The Sanctuary’s flying displays - which fulfil our obligation to illustrate and educate the general public in regards of the various capabilities of varying birds of prey - have always been spectacular affairs. However, the talent level was cranked up a notch this year by a new addition to the 2015 team.
Zena is a captive bred nine year old Striated Cara-Cara who arrived at the sanctuary from a private breeder in Berkshire.
These birds are native to Chile, Tiera del Fuego and the Falkland Islands and, due to their role as scavengers, are an essential element in the ecosystems of these regions. Cara-Caras live off carrion - in their native environment this would include Rockhopper penguins and dead sheep. Their taste for the latter resulted in persecution of the bird for many years by Falklands farmers. Happily these issues have now been managed to enable birds and farmers to live amicably side by side.
The Cara-Cara has superb colour vision and is often motivated to steal red coloured objects such as clothing or handkerchiefs - probably because red is the colour of the flesh they are constantly searching for. Unlike owls, they are extremely intelligent birds and in the wild will search diligently for food sources by overturning rocks, digging in the ground and raiding dustbins in order to extract a tasty morsel.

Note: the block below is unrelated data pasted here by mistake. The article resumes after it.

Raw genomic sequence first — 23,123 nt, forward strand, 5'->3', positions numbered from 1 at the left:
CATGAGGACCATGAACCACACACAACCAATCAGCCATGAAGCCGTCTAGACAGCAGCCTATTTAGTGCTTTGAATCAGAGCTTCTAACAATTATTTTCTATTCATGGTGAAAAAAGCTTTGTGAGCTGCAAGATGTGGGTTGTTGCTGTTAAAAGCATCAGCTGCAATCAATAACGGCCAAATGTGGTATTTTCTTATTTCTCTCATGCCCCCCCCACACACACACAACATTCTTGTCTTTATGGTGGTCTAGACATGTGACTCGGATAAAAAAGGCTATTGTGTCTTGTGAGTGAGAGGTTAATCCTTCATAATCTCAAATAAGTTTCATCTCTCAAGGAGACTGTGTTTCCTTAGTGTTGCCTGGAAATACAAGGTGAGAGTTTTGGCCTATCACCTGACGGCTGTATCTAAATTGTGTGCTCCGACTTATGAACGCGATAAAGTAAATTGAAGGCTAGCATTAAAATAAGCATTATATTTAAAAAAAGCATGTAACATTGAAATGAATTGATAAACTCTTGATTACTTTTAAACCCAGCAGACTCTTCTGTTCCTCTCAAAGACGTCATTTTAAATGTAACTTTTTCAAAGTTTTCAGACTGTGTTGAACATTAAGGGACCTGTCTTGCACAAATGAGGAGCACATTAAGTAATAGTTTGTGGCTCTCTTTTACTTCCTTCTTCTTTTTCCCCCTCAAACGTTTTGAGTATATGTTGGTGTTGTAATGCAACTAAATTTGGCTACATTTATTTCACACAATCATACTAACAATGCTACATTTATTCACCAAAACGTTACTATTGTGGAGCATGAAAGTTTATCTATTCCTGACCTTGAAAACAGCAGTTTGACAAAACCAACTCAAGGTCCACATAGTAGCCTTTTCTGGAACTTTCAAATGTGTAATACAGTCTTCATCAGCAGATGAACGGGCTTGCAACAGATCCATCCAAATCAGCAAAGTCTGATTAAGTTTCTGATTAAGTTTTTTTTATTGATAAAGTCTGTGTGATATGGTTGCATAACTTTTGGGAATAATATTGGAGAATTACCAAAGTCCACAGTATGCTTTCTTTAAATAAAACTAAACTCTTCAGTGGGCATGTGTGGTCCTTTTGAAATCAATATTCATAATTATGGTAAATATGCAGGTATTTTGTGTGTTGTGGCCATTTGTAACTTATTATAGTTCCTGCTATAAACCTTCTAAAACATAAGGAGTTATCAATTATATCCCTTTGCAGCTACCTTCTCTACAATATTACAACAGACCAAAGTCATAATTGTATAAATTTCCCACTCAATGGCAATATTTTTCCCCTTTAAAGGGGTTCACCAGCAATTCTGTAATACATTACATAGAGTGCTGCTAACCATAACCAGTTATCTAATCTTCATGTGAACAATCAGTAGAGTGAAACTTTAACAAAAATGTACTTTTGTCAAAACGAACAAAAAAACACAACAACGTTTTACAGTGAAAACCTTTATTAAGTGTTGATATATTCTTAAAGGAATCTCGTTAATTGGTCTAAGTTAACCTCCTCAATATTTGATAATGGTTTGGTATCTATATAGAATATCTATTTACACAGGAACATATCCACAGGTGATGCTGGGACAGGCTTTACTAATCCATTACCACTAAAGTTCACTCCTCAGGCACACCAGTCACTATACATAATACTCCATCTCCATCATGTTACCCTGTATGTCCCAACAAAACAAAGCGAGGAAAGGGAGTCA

The S.O.S. flying displays gave us the opportunity to showcase the hunting traits of Zena and her exploratory skills, which added an extra element of entertainment to the demonstrations we give to visitors!
The falconers attempt to simulate Zena’s natural environment by providing obstacles she has to navigate in order to source her food. She is adept at turning over plant pots, foraging in dustbins and exploring drainpipes in order to uncover her lunch - antics which have caused much amusement amongst her audience!
In sharing their intimate experience of this fascinating bird of prey, the falconers also hope that visitors will discover a new avian favourite and feel free to photograph her at work. It is also very important that during rest periods in her aviary, Zena is properly stimulated so she is supplied with a variety of toys and objects to enrich her environment, when she is enjoying “down time” after the flying displays.
Our staff are looking forward to some exciting developments in their work with Zena for many years to come - we will keep blog readers updated regularly!